Sambar | Mixed Vegetable and Lentil Curry

Sambar, the classic south Indian mixed vegetable and lentil curry make a hearty meal when served with idly, dosa, vada or rice for breakfast or lunch. Leftover sambar gets even tastier the next day. 

Sambar and idli with chutney

I never ever had plans to share a sambar recipe because it is an extremely common dish and the internet must have been saturated with the number of recipes floating for all kinds of sambar. But "Sambar" tops the list on my blog search stats and Instagram dm requests. I am guessing because I always share my plate of lunch or breakfast on Stories. So here I am with a detailed recipe for my version of Sambar powder and how to make an easy and simple Sambar without the need of grinding coconut. (I detest that task) 

Also, please note that all the images used here are the random clicks that I shared on Instagram stories and was not originally meant for the blog. I didn't want to delay the post any longer and Thank you for your patience. I hope you find this post useful and get your Sambar game better! 

When I started cooking sambar, I always used store-bought sambar powder and our family favourite is Sakthi sambar podi. But after marriage and moving abroad etc, I can proudly say that I have used almost all the major brands of Sambar powder and I released each taste different and good in a way. But this year, I worked on a homemade sambar powder and it makes all the difference!  

What Dal is sambar made of? Sambar is traditionally made using Toor / Tuvar / Split Pigeon Peas. You may use a mix of tuvar dal and masoor dal.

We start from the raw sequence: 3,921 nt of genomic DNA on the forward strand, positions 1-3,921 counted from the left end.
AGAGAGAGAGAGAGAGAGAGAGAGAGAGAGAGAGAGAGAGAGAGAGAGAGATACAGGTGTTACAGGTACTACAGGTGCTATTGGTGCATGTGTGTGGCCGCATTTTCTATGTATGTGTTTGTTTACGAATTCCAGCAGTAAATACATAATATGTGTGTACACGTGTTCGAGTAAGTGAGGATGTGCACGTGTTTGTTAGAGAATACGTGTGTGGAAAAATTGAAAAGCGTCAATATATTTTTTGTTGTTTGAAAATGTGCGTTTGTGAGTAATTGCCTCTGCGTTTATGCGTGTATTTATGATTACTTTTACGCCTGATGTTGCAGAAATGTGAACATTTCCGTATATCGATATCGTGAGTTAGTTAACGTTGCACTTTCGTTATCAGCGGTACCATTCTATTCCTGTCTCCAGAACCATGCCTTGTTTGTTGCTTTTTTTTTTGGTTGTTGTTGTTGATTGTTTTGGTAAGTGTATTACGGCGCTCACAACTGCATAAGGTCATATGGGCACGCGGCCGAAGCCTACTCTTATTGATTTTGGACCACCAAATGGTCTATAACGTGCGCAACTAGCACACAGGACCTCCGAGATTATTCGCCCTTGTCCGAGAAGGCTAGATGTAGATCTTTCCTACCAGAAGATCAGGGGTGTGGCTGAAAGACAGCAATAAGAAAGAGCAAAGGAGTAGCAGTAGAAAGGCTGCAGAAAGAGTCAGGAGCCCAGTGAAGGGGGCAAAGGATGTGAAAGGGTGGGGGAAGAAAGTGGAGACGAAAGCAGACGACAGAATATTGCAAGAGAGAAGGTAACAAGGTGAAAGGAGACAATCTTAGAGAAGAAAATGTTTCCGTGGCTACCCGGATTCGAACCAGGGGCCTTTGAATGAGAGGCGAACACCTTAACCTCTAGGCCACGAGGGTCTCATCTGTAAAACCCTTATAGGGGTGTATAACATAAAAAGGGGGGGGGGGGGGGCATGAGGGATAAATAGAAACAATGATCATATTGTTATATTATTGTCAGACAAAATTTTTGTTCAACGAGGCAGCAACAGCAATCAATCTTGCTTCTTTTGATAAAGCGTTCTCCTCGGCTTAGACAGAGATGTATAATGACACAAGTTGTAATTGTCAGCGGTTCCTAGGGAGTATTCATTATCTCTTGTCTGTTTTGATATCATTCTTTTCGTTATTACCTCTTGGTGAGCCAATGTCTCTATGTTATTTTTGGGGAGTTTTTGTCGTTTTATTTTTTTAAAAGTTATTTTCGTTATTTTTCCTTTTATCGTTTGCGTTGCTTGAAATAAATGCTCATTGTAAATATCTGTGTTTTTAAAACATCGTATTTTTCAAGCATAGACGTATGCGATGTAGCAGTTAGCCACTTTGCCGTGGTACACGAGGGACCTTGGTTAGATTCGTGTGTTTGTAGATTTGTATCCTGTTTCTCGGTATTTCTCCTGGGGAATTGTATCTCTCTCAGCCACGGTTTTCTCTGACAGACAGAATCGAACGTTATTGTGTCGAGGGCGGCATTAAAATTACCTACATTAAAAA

What vegetables to include in sambar? Sambar is made with one or more vegetables like carrots, any kind of green beans, potato, yam, brinjal, any kind of gourds or winter melon, drumsticks, okra, raw plantains, pumpkin, and white radish. There may be more that I am not aware of. It can be daunting to go shopping for each vegetable when you need only one piece of each. So, I usually buy the ready to use sambar veg mix from Lulu. Some vegetable vendors will be happy to send your sambar veggies by weight... like you can ask for 1 kg of sambar veggies. 

How can I make my sambar taste better? The taste of sambar depends on the mix of vegetables and lentils used and the sambar powder or podi that you have used. To improve the taste of an already cooked sambar, you may stir in more sambar powder or more tamarind extract, a little jaggery or just a knob of ghee. Don't forget the methi seeds in tempering, they impart a flavour too. 

How can I make my sambar thicker? If you want to make your sambar thicker, you may add more cooked tuvar dal. To prevent a watery sambar, always include a few starchy vegetables like potatoes, yam and raw plantains. Taste and add more sambar powder as the powder has lentils, it will act as a thickener too. But do remember that lentil-based stews always gets thicker as it sits. 

Sambar served with rice, cheera, pappadam and pickle

Each state of South India has their own version of Sambar and they taste different too. My recipe is Tamil Nadu version and maybe leaning towards Karnataka too. 😉

Recipe for Sambar | Lentil-based Mixed Vegetable Stew


For pressure cooking/boiling the lentils:
  • 1/2 cup toor dal
  • 2 garlic cloves
  • a pinch of turmeric powder
  • 1 and 1/2 cup water
  • a dab of ghee (optional)
For tamarind extract:
  • 2 tablespoon tamarind pulp
  • 1/4 cup hot water
For cooking sambar:
  • 1 tablespoon ghee (or any cooking oil)
  • 1/4 cup pearl onions (mini shallots) 
  • 500gms chopped mix sambar veggies*
  • 2 large tomatoes, chopped roughly
  • 2 to 3 green chillies (optional)
  • 1/4 teaspoon turmeric powder
  • 1/2 teaspoon kashmiri red chilli powder 
  • approx 3 cups of water to cover the veggies
  • 2 and 1/2 tablespoons sambar powder (my recipe)
  • Tamarind extract from soaked tamarind pulp
  • 1 teaspoon jaggery (optional)
  • all of the boiled lentils with water
  • Salt to taste
*ready to use carrots, any kind of green beans, potato, yam, brinjal, any kind of gourds, drumsticks, okra, raw plantains, pumpkin, white radish, etc. I always buy the fresh Sambar veggies box from Lulu. If using okra (lady's finger), it is better to roast them in oil and add them in the end to prevent slimy sambar.